The Dolphins will let you score. Well, they won't let you, but teams do seem to rack up the points on Miami. Even teams with rookie quarterbacks who ultimately lose. Miami allows just over 25 points per game, good enough for 23rd league wide and a tie with Jacksonville.
Their D ranks 18th overall when adjusted for strength of schedule. Not horrid, I guess, but not scintillating either. Since playing Buffalo, the Phins have surrendered 27, 46 and 30 points (Jest, Saints, Jest). But the question tonight isn't "how good is Miami generally," but rather "How good will Miami be against New England?" On paper, at least, the answer is "not good."
According to Football Outsiders, Miami has the worst pass defense in the league against Tight Ends. They're quite good against other receivers, but simply cannot seem to locate that skinny-looking lineman when he runs out for a pass. On a per game basis, they allow almost seventy yards receiving to the TE. That's a lot.
Sticking for the moment with FO's system, New England has one of the best tight ends in the league right now and two in the top 30. Ben Watson ranks 6th overall in his value over a replacement player. His per play value over an average player ranks him first in the league. While Chris Baker doesn't rank as high as Watson overall, both players suffer in the rankings somewhat because they aren't used all that often. Expect that to change on Sunday. Note, however, that Watson is listed as questionable.)
For the first time in its history, Miami is now starting three rookies in its defensive backfield. Young cornerbacks Vontae Davis and Sean Smith have been thrown into the fire this year, and have been described by Coach Tony Sparano as forgetful youngsters. In other words, they're cocky SOB's who remember their successes and instantly forget their mistakes. Perfect CB material, but young is young.
At the safety position Miami entered the season with maturity, and could have felt about as good as any team about the two rangers. Yeremiah Bell and Gibril Wilson were expected to be steadying hands on the tiller. The high-priced Wilson struggled, however, and Sparano boldly elevated rookie Chris Clemons against the Jest, the same week Davis got the full time nod due to WIll Allen's season-ending injury.
The upshot? Mark Sanchez went 20 of 35 for 265 yards. Ouch. Still, as the Phaithful will quickly remind you, they won. (Thanks, boys.) Although Smith was drafted to handle the tall guys, Cotchery torched him and now he gets Moss. There's no one in the league who can cover Welker.
Why they won is mostly to do with special teams (about which more briefly). But let's not rush to phase three. Our running game is average; their run D is average. (Though FO ranks our run game a defense-adjusted seventh, so it's more effective than given credit for.) But like I said in Part I, running isn't going to be the whole story and when Miami is on defense it isn't going to be half of the story. Injuries are why.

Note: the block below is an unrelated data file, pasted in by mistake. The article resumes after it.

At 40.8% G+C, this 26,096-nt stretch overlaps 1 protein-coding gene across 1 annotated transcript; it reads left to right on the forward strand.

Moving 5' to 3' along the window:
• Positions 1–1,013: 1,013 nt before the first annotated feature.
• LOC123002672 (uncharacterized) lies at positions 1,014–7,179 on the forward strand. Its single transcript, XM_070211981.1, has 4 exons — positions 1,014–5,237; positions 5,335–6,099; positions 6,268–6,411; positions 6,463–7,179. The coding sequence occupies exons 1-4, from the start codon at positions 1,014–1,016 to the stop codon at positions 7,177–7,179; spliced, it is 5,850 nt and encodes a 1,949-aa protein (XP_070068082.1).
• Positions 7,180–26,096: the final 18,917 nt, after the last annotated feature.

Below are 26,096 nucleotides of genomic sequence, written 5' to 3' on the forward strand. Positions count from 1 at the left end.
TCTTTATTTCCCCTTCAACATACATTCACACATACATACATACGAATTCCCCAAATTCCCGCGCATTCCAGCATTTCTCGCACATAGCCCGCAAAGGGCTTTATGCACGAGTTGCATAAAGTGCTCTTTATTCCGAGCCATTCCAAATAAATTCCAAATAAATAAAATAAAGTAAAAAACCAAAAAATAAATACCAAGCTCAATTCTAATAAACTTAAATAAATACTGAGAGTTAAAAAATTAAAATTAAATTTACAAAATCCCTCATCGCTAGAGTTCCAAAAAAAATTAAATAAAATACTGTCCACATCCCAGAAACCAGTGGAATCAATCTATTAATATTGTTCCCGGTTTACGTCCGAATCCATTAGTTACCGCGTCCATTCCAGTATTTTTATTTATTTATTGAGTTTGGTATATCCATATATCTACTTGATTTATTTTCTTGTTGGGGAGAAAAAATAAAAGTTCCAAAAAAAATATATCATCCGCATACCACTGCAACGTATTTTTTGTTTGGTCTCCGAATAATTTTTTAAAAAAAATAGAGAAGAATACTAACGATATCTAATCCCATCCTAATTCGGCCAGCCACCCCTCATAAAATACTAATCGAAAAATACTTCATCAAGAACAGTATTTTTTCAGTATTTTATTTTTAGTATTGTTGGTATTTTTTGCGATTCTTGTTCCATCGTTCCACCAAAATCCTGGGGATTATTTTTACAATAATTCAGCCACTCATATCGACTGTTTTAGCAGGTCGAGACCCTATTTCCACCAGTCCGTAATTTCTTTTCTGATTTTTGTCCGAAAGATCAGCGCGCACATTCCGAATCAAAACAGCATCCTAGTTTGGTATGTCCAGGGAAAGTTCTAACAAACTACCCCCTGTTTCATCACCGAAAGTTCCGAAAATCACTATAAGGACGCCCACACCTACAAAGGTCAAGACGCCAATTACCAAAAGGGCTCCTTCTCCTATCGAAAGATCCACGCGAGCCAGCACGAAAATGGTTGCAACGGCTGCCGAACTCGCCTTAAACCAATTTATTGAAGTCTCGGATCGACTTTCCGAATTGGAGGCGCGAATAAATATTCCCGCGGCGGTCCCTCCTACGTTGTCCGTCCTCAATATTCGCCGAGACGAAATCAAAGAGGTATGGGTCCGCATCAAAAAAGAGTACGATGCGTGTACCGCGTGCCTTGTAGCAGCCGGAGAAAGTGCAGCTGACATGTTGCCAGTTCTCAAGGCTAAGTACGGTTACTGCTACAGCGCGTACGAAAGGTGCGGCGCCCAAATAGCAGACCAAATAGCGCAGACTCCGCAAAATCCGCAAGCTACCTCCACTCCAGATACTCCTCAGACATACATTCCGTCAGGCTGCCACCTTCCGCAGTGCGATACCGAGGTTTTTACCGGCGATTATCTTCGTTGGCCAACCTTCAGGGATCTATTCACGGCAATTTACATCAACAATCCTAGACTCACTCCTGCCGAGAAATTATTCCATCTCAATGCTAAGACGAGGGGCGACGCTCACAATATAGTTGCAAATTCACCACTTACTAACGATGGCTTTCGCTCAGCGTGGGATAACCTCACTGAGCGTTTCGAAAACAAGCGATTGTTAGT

Nosetackle Jason Ferguson and old friend Channing Crowder are both listed as questionable for the game. Coach Sparano states confidence in Crowder's replacement, Reggie Torbor, but NT understudy Paul Soliai would be making his first start. (Bonus: Joey Porter still tender in the hamstringal region.) But those aren't the injuries I'm most interested in.
I know Matt Light doesn't have many fans anymore. But no one does very well against Jason Taylor, which is a left-handed way of saying Light does as well as anyone. Light will sit with a bum knee and rookie Sebastian Vollmer will get his second start. He did pretty well in his first shot of big playing time against Tennessee, but struggled against an underwhelming Tampa Bay from time to time. On Sunday he'll confront the toughest competition he's ever faced.
How he performs may well determine the outcome of the game. Just as safety play by the Patriots will key the defense, I think that our offensive success rides on how well Vollmer handles Taylor -- or fails to. Miami has been very frank about the need to get pressure on Tom. Indeed, it's the only way they'll likely accumulate enough of an edge to win (more, again, below). Expect them to bring the house.
Finally, the "more." The Jets dominated the game in every category last week, yet still came up short. Key plays by the defense were a big reason -- including one from JT -- but the numerical advantage came on the feet of Ted Ginn. The Patriots absolutely must contain him in the return game. If things are going well, GInn is going to get the ball a lot. New England can not afford to let him do a lot with it.
That's all I've got time for and I'm sorry. Blogging from the road isn't a joy, but I'll be back in time to watch the game tomorrow. Add your own analysis in the comments and thanks to you all for helping Marima and me keep the place warm for MaPatsFan. Family issues are front and center for him right now, so let's all hold him warmly in our thoughts. I'm sure we'll have him back before long.
Enjoy the balance of your weekend -- see you at Game Time!